How to Write a Reference Book

You can make a guide to anything by simply writing
bible after the subject. For example: the bread bible,
the car owner’s bible, the dog owner’s bible, the fairy
bible, the bible of biblical figures, the bible of preaching,
the atheist’s bible, the erotica lover’s bible, the cock-sucker’s
bible, the bible for narcoleptics, the bible for coin collectors,
the Scottish bible, the vegan bible, the cat food bible, the
duck-hunting bible, the Spanish-speaking bible, the French
bible, the English bible, the Hebrew bible, the Greek bible,
the bible bible, the bible for theoretical physics, the bible
for understanding the complexities of the big bang, the bible
for comprehending race relations in an urban environment,
the bible that helps you understand the terms within the bible,
the bible that tells you that writing a book with the word
bible in the title is pompous and misleading, unless you’re truly
writing stories and parables that mirror the bible in some way,
or if you’re re-writing the bible but with the following subject
as the omnipresent theme throughout the entirety of the book.
Imagine if in the bread bible, we were reading the same stories
but all the characters were replaced with bread; Jesus is now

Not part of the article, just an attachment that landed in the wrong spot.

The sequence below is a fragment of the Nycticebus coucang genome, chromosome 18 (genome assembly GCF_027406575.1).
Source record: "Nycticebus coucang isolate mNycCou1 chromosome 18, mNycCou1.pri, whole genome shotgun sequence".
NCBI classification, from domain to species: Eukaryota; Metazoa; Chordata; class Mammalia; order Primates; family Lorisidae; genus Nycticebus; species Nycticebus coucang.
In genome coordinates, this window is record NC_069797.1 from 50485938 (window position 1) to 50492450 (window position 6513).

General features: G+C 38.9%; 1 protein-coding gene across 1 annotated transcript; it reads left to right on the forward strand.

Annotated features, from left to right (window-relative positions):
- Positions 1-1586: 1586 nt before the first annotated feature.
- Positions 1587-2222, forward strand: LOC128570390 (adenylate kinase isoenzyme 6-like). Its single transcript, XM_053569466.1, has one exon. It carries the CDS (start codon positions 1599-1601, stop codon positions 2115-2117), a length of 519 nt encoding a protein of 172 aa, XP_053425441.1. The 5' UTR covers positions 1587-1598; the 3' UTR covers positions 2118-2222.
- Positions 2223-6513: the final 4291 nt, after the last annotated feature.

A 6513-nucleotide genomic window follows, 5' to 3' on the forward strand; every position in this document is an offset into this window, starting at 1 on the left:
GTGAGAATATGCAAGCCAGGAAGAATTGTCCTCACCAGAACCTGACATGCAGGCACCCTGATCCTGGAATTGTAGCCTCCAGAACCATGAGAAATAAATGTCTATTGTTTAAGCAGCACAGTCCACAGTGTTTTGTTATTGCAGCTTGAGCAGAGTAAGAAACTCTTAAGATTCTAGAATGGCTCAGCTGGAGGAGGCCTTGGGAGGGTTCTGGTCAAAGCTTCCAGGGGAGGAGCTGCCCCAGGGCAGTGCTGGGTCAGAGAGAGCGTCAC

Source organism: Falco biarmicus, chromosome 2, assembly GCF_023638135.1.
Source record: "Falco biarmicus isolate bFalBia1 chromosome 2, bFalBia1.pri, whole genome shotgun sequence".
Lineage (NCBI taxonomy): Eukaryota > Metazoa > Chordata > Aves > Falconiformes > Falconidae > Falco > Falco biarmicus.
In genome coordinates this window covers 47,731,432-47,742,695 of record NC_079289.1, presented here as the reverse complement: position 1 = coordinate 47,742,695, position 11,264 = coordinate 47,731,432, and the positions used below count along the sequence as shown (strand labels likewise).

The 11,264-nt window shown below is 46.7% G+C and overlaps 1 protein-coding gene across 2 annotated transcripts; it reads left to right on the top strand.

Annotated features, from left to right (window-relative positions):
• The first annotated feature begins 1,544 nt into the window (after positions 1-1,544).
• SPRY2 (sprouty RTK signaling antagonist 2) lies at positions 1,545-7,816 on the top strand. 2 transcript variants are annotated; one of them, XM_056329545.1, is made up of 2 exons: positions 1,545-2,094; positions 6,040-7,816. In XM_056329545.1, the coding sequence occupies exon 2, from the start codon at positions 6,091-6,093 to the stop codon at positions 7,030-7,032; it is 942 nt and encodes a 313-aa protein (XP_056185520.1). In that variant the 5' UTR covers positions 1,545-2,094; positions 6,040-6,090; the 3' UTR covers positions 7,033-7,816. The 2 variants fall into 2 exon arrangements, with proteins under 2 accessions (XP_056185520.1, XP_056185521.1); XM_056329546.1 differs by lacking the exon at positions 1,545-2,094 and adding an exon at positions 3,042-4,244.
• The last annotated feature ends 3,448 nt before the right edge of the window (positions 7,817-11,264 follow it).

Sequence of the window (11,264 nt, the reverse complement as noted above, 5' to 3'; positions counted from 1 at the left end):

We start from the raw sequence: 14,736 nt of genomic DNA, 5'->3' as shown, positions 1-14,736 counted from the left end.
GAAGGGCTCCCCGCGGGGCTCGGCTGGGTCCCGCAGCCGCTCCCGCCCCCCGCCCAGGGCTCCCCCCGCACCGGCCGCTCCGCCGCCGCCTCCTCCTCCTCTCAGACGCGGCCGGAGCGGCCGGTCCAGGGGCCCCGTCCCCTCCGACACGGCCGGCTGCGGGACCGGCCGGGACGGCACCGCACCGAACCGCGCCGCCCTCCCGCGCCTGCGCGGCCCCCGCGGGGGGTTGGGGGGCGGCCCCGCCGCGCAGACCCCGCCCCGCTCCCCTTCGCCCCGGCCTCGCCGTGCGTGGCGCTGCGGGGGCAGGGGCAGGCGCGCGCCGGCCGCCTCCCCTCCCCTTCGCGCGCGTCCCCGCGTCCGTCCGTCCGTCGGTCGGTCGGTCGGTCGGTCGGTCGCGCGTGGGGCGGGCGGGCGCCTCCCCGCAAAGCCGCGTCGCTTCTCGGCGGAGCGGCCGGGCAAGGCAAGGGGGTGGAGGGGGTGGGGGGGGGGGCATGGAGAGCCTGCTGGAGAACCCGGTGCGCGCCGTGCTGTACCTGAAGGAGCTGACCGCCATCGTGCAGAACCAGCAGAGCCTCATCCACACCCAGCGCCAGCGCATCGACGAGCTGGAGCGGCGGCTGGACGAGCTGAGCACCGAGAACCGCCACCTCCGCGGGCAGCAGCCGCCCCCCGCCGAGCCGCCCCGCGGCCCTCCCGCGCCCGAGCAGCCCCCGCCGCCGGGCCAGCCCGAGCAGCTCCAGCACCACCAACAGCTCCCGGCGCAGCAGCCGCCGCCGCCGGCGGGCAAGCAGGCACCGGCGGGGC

Jewish rye bread, Peter is now panettone, Judas is now olive
bread because, y'know...olives and whatnot. That would
actually be pretty impressive: going through the entire bible
only to rewrite it later with a different language. Instead, when
I pick up the bread bible all I find are recipes for making different
kinds of bread. This is not a bible, this is a cookbook.
You could save your sacrilege by calling it a bread dictionary instead.
that way I can distinguish which breads are nouns and which ones
are verbs. The bible of verbs, the dictionary bible, the cookbook bible

TREVOR RUTH is a writer from Livermore, California, whose work has previously appeared in California’s Best Emerging Poets and Occam’s Razor. He has a degree in Creative Writing from California State University, East Bay, and is the recipient of the Markos Poetry Prize. Poems and essays by the author are available on his blog at